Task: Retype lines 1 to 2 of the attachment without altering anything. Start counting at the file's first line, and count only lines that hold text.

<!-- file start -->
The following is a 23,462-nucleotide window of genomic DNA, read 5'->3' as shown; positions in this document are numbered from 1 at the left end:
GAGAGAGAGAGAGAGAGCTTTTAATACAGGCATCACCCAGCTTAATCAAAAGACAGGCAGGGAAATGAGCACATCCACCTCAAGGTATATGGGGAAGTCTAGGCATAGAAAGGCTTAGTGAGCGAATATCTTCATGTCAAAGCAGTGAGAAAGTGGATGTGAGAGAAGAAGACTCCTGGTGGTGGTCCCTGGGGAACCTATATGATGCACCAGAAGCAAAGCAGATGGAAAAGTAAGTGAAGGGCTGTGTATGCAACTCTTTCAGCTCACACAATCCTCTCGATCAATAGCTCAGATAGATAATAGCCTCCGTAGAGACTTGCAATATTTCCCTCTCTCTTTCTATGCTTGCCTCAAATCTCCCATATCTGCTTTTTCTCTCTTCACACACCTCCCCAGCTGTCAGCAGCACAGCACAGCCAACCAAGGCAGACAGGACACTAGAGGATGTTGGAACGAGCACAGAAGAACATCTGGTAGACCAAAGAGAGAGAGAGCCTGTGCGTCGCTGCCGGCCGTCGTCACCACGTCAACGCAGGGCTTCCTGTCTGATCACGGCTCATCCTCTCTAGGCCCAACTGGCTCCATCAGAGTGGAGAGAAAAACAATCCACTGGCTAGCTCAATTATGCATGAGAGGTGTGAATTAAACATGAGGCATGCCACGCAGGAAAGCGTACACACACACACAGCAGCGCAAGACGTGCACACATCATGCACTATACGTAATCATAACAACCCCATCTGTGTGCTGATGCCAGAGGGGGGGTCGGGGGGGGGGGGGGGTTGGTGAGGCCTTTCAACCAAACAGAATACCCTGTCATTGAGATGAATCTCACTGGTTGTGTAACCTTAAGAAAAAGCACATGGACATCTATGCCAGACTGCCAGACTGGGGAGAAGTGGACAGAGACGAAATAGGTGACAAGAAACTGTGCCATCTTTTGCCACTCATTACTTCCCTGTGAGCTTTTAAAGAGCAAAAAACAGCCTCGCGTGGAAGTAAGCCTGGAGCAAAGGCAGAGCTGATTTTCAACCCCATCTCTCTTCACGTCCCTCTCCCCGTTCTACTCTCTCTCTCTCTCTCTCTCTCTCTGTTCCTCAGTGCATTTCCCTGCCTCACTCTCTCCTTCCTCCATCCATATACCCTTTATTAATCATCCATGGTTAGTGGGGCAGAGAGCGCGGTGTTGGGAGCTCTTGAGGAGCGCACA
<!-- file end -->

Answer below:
The following is a 23,462-nucleotide window of genomic DNA, read 5'->3' as shown; positions in this document are numbered from 1 at the left end:
GAGAGAGAGAGAGAGAGCTTTTAATACAGGCATCACCCAGCTTAATCAAAAGACAGGCAGGGAAATGAGCACATCCACCTCAAGGTATATGGGGAAGTCTAGGCATAGAAAGGCTTAGTGAGCGAATATCTTCATGTCAAAGCAGTGAGAAAGTGGATGTGAGAGAAGAAGACTCCTGGTGGTGGTCCCTGGGGAACCTATATGATGCACCAGAAGCAAAGCAGATGGAAAAGTAAGTGAAGGGCTGTGTATGCAACTCTTTCAGCTCACACAATCCTCTCGATCAATAGCTCAGATAGATAATAGCCTCCGTAGAGACTTGCAATATTTCCCTCTCTCTTTCTATGCTTGCCTCAAATCTCCCATATCTGCTTTTTCTCTCTTCACACACCTCCCCAGCTGTCAGCAGCACAGCACAGCCAACCAAGGCAGACAGGACACTAGAGGATGTTGGAACGAGCACAGAAGAACATCTGGTAGACCAAAGAGAGAGAGAGCCTGTGCGTCGCTGCCGGCCGTCGTCACCACGTCAACGCAGGGCTTCCTGTCTGATCACGGCTCATCCTCTCTAGGCCCAACTGGCTCCATCAGAGTGGAGAGAAAAACAATCCACTGGCTAGCTCAATTATGCATGAGAGGTGTGAATTAAACATGAGGCATGCCACGCAGGAAAGCGTACACACACACACAGCAGCGCAAGACGTGCACACATCATGCACTATACGTAATCATAACAACCCCATCTGTGTGCTGATGCCAGAGGGGGGGTCGGGGGGGGGGGGGGGTTGGTGAGGCCTTTCAACCAAACAGAATACCCTGTCATTGAGATGAATCTCACTGGTTGTGTAACCTTAAGAAAAAGCACATGGACATCTATGCCAGACTGCCAGACTGGGGAGAAGTGGACAGAGACGAAATAGGTGACAAGAAACTGTGCCATCTTTTGCCACTCATTACTTCCCTGTGAGCTTTTAAAGAGCAAAAAACAGCCTCGCGTGGAAGTAAGCCTGGAGCAAAGGCAGAGCTGATTTTCAACCCCATCTCTCTTCACGTCCCTCTCCCCGTTCTACTCTCTCTCTCTCTCTCTCTCTCTCTGTTCCTCAGTGCATTTCCCTGCCTCACTCTCTCCTTCCTCCATCCATATACCCTTTATTAATCATCCATGGTTAGTGGGGCAGAGAGCGCGGTGTTGGGAGCTCTTGAGGAGCGCACA